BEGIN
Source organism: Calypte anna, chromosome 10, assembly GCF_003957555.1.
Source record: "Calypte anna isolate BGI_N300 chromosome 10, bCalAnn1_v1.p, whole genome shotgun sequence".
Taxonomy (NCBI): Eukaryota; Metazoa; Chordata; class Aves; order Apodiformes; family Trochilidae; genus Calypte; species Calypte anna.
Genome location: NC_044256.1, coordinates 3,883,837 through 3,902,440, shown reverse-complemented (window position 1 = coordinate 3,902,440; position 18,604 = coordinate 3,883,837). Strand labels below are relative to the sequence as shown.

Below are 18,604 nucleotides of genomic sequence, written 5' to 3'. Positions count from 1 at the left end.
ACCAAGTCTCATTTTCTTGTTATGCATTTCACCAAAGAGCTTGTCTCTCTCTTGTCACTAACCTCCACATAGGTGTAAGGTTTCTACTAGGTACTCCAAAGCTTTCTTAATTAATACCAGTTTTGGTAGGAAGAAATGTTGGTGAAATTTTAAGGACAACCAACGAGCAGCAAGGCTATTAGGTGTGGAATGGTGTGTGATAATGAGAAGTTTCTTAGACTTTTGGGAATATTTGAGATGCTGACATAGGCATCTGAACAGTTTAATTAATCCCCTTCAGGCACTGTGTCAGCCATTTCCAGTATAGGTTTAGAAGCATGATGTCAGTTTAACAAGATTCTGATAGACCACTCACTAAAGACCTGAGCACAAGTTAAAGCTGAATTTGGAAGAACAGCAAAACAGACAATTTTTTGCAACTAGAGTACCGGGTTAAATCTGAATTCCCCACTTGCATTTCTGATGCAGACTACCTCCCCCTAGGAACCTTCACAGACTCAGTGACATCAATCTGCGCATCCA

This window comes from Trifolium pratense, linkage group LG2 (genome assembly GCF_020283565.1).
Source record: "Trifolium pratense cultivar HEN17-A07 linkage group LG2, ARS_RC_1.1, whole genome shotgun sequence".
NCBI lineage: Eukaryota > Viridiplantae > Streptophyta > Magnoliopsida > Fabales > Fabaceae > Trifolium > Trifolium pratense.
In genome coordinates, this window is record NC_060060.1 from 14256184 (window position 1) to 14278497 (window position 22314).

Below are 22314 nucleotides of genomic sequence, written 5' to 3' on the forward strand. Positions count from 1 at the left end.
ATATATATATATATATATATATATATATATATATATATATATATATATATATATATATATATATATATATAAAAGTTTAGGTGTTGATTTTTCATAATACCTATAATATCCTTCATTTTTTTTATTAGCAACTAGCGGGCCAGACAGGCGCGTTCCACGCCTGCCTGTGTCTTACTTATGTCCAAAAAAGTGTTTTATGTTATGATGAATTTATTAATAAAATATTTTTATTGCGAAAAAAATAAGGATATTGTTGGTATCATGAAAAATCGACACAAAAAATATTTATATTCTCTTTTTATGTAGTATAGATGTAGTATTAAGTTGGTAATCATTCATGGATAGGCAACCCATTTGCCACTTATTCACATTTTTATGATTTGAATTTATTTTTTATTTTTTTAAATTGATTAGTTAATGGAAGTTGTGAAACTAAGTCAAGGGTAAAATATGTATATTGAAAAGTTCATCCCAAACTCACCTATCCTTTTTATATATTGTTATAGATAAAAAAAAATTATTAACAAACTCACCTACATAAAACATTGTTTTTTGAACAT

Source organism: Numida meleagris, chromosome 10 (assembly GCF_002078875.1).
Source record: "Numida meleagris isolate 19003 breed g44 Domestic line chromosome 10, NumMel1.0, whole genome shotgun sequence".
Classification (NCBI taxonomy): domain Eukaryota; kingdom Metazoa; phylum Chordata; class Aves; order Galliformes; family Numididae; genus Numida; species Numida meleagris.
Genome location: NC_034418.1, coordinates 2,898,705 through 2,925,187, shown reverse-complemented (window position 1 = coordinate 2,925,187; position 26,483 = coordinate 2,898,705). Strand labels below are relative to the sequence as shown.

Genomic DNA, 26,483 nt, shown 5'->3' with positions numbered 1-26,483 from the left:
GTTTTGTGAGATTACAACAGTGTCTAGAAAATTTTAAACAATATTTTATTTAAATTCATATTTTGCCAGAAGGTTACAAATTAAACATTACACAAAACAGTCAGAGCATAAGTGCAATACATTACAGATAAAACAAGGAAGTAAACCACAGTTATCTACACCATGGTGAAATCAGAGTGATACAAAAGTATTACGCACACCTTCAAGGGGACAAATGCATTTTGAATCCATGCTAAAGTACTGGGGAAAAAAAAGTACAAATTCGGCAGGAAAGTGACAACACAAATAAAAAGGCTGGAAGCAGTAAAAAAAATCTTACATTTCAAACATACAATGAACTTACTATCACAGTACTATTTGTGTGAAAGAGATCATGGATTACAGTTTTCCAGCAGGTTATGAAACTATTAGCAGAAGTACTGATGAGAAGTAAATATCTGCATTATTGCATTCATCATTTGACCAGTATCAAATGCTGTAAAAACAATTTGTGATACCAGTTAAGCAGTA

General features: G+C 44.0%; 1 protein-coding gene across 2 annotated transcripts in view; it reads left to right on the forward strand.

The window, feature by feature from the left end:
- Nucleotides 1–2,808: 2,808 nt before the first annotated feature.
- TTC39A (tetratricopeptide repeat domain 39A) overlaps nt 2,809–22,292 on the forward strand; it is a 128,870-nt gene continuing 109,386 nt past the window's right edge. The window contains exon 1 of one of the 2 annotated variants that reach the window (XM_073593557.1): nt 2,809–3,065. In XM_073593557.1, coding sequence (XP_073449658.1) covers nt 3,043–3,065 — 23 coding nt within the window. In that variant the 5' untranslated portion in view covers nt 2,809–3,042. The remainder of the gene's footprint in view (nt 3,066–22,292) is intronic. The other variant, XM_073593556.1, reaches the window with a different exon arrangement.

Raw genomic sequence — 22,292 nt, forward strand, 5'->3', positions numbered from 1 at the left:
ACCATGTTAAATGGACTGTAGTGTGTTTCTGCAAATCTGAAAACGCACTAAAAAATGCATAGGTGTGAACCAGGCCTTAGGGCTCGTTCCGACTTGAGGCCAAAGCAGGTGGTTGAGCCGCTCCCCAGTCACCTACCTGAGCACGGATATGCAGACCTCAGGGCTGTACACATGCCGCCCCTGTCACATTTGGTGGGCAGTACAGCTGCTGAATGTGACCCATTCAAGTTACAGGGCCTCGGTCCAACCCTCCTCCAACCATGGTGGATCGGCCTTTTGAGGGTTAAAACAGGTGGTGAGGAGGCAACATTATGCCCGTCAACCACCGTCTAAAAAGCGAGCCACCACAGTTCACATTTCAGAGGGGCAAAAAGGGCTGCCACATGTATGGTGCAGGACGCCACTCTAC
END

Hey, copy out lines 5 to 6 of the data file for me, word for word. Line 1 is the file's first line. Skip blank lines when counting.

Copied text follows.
Below are 18,604 nucleotides of genomic sequence, written 5' to 3'. Positions count from 1 at the left end.
ACCAAGTCTCATTTTCTTGTTATGCATTTCACCAAAGAGCTTGTCTCTCTCTTGTCACTAACCTCCACATAGGTGTAAGGTTTCTACTAGGTACTCCAAAGCTTTCTTAATTAATACCAGTTTTGGTAGGAAGAAATGTTGGTGAAATTTTAAGGACAACCAACGAGCAGCAAGGCTATTAGGTGTGGAATGGTGTGTGATAATGAGAAGTTTCTTAGACTTTTGGGAATATTTGAGATGCTGACATAGGCATCTGAACAGTTTAATTAATCCCCTTCAGGCACTGTGTCAGCCATTTCCAGTATAGGTTTAGAAGCATGATGTCAGTTTAACAAGATTCTGATAGACCACTCACTAAAGACCTGAGCACAAGTTAAAGCTGAATTTGGAAGAACAGCAAAACAGACAATTTTTTGCAACTAGAGTACCGGGTTAAATCTGAATTCCCCACTTGCATTTCTGATGCAGACTACCTCCCCCTAGGAACCTTCACAGACTCAGTGACATCAATCTGCGCATCCA